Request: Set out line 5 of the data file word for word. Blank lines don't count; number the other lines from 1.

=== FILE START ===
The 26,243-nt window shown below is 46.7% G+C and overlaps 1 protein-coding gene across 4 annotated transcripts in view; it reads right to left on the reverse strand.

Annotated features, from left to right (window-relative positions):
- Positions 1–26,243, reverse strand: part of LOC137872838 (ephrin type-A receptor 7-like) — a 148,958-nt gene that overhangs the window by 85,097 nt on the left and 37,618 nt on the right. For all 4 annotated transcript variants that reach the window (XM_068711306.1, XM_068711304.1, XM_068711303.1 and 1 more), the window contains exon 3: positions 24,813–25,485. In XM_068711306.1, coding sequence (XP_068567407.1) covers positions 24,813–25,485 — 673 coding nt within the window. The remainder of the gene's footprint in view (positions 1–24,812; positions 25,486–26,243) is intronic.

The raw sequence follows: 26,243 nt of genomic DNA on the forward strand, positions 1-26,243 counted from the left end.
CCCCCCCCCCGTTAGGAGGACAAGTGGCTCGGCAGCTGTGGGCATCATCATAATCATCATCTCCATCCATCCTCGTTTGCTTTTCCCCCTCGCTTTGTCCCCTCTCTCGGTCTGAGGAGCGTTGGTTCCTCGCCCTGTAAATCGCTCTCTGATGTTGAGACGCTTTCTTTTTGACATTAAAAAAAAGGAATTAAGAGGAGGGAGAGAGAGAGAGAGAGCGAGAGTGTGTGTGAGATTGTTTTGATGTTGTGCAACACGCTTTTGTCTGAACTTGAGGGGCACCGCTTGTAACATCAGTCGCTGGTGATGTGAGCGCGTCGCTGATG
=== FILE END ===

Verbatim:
CCCCCCCCCCGTTAGGAGGACAAGTGGCTCGGCAGCTGTGGGCATCATCATAATCATCATCTCCATCCATCCTCGTTTGCTTTTCCCCCTCGCTTTGTCCCCTCTCTCGGTCTGAGGAGCGTTGGTTCCTCGCCCTGTAAATCGCTCTCTGATGTTGAGACGCTTTCTTTTTGACATTAAAAAAAAGGAATTAAGAGGAGGGAGAGAGAGAGAGAGAGCGAGAGTGTGTGTGAGATTGTTTTGATGTTGTGCAACACGCTTTTGTCTGAACTTGAGGGGCACCGCTTGTAACATCAGTCGCTGGTGATGTGAGCGCGTCGCTGATG